Do You Hate to Mark your Quilts? Open Line Friday Q & A

Quilt Marking toolsIf you’re like me, once you finish a quilt top, you want to start quilting as soon as possible.  I hate sewing the back of a quilt.  I dislike basting a quilt, and I will do anything to avoid marking my quilts.  I use the seam lines from piecing as my “rails” whenever I can, and I often design free motion quilt patterns that fit within each block.  However, some marking is usually necessary.

Quilt Marking tools

I have a few tools that I regularly use.  I like stencils for drawing parallel lines.  I use SCL-461-00 and SCL-457-10 from the Stencil Company frequently and I use these vintage yardsticks regularly as well.  They are great for the long straight lines.

Quilt Marking toolsI also like this triangle engineering ruler I found at an office supply store.    It’s easy to grip while drawing around.

Quilt Marking toolsOn all of my quilts, I use a system I call Divide and Conquer.  You can read more about Divide and Conquer HERE.

Quilt Marking toolsI begin by drawing a square in the middle of the quilt–or a rectangle for rectangular quilts.  Then I divide the square into quarters, and then divide the square diagonally…see image below.  Next I add a few borders…

Quilt Marking toolsAnd then I pull out my rulers (I have many odd shapes I’ve collected over the years) and I continue to subdivide the space.  On a large quilt, I will draw a few borders around the edges and a few squares in the center of the quilt and then I begin quilting.  I divide the space more as I go along.

Quilt Marking tools

In a small quilt like  The Valentine Quilt (see HERE and HERE)  and the Shamrock Quilt HERE and HERE.  The Pumpkin Quilt –-see that quilt HERE--I drew a few round shapes around the square so that I can see that they are fairly evenly space and to make sure the composition appears balanced.  That’s it!  I look at my sketchbook or my samples and I begin quilting.  When I run out of ideas, I go back through my samples…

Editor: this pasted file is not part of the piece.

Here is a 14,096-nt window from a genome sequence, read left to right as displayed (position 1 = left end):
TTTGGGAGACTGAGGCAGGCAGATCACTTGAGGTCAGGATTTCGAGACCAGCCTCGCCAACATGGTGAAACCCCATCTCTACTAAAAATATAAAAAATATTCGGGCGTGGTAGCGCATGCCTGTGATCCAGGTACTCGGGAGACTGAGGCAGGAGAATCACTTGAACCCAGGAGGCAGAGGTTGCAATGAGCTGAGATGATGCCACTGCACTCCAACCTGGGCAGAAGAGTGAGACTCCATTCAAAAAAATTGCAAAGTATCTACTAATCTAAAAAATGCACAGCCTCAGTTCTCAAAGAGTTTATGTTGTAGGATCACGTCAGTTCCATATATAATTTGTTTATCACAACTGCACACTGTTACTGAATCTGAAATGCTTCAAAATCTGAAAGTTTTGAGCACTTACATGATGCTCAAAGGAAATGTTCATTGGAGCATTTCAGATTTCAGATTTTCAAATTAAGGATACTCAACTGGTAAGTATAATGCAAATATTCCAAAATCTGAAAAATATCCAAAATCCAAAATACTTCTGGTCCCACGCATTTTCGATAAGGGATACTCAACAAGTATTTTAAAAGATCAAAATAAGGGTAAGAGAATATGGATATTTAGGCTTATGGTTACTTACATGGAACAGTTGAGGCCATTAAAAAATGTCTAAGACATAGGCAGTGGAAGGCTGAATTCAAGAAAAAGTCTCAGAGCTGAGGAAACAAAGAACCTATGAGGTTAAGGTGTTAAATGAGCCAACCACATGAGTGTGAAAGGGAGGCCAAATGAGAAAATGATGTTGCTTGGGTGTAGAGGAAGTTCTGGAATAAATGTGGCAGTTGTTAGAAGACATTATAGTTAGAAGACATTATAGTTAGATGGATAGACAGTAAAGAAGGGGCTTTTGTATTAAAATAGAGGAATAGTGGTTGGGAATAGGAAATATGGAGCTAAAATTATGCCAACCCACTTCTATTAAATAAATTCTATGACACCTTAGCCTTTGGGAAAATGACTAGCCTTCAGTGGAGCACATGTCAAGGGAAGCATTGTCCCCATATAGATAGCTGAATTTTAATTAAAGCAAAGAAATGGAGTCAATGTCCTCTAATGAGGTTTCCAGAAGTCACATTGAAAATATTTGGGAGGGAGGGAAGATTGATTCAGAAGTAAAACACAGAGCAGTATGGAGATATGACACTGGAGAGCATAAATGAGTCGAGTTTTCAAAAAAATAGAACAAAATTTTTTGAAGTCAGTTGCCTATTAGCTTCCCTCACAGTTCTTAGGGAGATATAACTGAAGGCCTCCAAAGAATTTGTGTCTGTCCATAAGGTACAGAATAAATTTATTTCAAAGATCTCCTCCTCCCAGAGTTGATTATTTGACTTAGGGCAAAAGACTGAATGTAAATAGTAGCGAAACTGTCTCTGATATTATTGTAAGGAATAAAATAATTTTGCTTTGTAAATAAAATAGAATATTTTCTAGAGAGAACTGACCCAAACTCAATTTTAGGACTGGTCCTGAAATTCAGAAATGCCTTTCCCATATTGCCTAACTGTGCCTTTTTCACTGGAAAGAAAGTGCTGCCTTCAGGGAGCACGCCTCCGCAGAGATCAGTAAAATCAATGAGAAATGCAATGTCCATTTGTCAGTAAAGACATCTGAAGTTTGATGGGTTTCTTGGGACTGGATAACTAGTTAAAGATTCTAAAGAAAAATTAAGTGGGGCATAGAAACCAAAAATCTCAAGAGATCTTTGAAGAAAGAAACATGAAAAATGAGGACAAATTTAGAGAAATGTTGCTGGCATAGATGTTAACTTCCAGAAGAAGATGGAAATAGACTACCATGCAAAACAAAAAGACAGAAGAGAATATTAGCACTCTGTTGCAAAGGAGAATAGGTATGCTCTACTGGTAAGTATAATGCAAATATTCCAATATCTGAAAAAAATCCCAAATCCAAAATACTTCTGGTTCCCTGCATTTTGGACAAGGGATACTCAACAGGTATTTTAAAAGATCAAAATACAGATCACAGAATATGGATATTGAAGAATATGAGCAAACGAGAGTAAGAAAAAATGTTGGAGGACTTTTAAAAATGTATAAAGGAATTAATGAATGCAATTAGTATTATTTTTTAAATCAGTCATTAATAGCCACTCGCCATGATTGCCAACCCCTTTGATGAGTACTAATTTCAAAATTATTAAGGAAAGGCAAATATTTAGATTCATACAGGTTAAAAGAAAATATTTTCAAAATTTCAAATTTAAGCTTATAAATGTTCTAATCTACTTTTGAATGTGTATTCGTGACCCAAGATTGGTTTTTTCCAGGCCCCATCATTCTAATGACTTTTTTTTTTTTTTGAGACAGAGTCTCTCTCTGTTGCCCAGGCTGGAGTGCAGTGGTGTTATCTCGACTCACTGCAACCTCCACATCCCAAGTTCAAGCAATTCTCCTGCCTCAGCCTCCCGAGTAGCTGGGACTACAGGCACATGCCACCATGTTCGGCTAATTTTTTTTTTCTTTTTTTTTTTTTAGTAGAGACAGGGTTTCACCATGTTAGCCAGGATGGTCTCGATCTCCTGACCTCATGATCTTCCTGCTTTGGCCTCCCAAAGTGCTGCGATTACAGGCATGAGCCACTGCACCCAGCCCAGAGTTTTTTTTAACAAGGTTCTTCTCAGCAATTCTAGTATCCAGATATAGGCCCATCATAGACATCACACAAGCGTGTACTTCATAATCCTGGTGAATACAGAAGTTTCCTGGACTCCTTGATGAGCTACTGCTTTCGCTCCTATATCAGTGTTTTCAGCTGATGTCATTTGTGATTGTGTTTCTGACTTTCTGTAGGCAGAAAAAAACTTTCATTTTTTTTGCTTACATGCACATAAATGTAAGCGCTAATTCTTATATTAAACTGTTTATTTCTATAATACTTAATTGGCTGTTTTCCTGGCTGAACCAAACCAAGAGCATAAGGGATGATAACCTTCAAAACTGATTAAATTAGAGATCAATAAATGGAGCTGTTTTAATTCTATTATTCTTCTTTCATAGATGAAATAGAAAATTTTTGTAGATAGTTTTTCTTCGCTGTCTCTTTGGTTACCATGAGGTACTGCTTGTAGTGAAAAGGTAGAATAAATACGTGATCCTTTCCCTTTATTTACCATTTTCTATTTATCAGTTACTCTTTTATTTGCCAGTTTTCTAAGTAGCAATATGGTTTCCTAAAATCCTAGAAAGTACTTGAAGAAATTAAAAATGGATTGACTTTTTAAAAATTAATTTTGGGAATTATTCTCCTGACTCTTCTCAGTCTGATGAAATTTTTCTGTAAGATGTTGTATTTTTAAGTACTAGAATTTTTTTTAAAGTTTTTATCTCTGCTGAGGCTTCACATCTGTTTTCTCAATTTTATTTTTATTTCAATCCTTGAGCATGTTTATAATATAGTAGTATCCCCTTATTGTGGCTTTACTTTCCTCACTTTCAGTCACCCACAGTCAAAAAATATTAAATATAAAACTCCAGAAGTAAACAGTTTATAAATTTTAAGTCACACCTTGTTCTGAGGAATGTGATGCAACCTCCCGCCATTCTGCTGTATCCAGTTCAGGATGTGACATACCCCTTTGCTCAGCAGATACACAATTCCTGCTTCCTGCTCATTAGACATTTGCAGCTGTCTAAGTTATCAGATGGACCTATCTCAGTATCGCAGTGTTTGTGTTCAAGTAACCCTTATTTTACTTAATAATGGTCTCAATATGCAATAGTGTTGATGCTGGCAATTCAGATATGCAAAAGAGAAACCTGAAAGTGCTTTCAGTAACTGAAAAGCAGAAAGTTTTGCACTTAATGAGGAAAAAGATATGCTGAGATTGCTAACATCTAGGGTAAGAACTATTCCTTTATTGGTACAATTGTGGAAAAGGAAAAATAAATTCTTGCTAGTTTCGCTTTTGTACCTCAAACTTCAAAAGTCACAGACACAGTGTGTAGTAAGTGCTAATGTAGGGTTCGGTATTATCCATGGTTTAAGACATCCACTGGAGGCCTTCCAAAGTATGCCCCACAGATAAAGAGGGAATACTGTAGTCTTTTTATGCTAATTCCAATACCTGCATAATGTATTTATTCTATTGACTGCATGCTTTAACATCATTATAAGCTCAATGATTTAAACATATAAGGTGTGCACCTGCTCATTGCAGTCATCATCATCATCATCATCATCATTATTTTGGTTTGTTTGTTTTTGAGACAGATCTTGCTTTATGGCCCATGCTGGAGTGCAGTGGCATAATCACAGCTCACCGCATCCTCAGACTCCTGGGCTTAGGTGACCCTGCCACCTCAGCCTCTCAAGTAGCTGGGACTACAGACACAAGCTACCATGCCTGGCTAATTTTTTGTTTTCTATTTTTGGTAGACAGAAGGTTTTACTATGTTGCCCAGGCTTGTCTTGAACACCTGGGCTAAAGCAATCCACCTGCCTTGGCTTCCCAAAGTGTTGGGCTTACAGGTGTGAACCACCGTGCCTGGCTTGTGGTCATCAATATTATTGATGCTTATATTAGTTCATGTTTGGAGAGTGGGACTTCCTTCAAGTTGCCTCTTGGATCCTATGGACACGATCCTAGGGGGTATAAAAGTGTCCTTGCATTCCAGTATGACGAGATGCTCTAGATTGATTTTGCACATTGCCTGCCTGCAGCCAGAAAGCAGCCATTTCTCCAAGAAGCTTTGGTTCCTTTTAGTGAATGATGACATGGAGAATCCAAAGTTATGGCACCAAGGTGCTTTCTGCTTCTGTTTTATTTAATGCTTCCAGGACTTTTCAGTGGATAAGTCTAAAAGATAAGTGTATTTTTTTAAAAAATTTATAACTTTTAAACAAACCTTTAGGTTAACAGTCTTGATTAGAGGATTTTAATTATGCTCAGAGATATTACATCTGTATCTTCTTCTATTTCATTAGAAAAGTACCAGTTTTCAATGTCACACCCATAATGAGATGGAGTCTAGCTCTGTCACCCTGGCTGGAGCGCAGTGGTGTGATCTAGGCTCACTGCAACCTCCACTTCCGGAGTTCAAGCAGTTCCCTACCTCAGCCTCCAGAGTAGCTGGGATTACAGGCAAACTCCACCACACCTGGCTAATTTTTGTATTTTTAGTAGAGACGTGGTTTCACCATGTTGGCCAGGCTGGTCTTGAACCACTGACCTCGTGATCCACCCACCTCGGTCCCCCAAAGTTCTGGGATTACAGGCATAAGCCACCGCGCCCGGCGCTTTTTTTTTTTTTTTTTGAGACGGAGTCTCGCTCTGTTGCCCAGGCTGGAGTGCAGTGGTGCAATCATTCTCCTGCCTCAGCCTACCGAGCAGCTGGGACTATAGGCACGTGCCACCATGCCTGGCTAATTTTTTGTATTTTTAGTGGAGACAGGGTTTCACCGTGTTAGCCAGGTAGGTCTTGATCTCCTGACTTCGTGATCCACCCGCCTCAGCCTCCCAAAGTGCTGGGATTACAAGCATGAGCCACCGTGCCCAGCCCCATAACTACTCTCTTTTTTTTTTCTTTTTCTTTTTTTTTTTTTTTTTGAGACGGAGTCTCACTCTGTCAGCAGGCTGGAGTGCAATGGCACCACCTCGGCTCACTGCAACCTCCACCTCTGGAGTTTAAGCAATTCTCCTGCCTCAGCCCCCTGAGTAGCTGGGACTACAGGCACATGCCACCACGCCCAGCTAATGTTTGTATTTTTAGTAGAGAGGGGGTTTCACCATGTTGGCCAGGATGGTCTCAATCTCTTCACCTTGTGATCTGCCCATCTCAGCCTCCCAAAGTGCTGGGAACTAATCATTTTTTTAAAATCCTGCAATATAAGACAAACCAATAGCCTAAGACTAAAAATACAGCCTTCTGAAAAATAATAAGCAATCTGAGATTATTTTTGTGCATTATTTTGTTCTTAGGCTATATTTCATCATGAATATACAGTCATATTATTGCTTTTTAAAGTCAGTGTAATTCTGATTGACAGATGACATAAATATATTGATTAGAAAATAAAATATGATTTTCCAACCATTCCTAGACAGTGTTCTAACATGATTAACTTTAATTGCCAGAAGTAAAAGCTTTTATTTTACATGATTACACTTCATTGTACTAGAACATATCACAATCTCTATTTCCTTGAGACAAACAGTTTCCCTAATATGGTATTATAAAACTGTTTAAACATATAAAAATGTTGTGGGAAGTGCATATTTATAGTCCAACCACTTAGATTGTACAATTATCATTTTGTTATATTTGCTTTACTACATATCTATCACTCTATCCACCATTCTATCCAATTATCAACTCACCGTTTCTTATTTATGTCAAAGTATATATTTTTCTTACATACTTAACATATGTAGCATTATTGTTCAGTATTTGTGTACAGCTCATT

Quilt Marking tools

My goal is to keep the quilting balanced in each of the sections.

Quilt Marking tools

This minimal marking method works well for me.  What do you do?  How do YOU mark your quilts?  I’d love to hear!!

Thank you to all who participated in last week’s Open Line Friday discussion about marking pens and pencils.  I have placed an order for several new markers to try!

Happy quilting,

Lori

We have a lot more quilting in November!  We are going to work on a series of “Winter Leaves”  and next Friday we’ll be discussing needles!    Let me know if there is anything YOU would like to talk about on Open Line Friday–when it comes to quilting…I can talk all day!

This Week’s Tutorial-The Basic Leaf

The Basic Leaf Free Motion Quilting TutorialGood Morning, Patient Quilters!  Sorry about the delay this week.  A little busy here at the Kennedy household…

Minnesota trees are in full color right now and I am inspired every time I look out the window.  In honor of the season, I am offering The Basic Leaf.

The Basic Leaf Free Motion Quilting TutorialStart by drawing three “rails”.  In the sample below, the lines are one inch apart.

Begin stitching on the middle “rail”.  Stitch a curved line and stop on the middle rail.

The Basic Leaf Free Motion Quilting Tutorial

Reverse direction and stitch the mirror image back to your starting point.  (Leave a small gap–see photo below.)

The Basic Leaf Free Motion Quilting Tutorial

Next, stitch a squiggly line to create the veins on the left side of your leaf.  Keep the lines away from the center line.

The Basic Leaf Free Motion Quilting Tutorial

At the top of the leaf, stop and then stitch a straight line down the center rail.

The Basic Leaf Free Motion Quilting Tutorial

Stitch the right veins with the squiggle stitch.  Then stitch out of the leaf and you are ready to begin the next leaf in the row!

The Basic Leaf Free Motion Quilting Tutorial

For variation- replace the squiggle lines with pointy lines.

The Basic Leaf Free Motion Quilting Tutorial

This motif is a great leaf on ANY quilt.  The leaf is a classic motif.  It can look modern and it can look traditional.

The Basic Leaf Free Motion Quilting Tutorial

After you complete the row of leaves, experiment with filling in the open space.

In the photos below, I added a few curls and swirls.

The Basic Leaf Free Motion Quilting Tutorial

Each one is a little different, so I can’t do a tutorial on it, but if you would like I could design a repeatable pattern for a tutorial.  Try a few variations.  See what you come up with–and post them on Flickr HERE!–Perhaps a challenge???

The Basic Leaf Free Motion Quilting Tutorial

Have fun with this design, and try your own variations within the leaf as well!

The Basic Leaf Free Motion Quilting Tutorial

Happy Halloween!

Lori

PS-All designs, photos and tutorials are copyrighted by Lori Kennedy at The Inbox Jaunt.  Feel free to pin and re-blog with attribution.  Commercial use requires permission from the author.

Tuesday Tutorial-Postponed

Free motion quilting, yellow, flour-de-lisGood morning, Quilters!  Usually I find that creative deadlines are very helpful.  At other times, it seems one can’t rush the creative process. (Last time I did, I stitched through my finger!)  I find that I must post pone today’s tutorial until Thursday–but I promise it will be worth the wait!

Thanks for understanding,

Lori

PS…Until then, check out all of the other tutorials HERE–and see what’s on Flickr HERE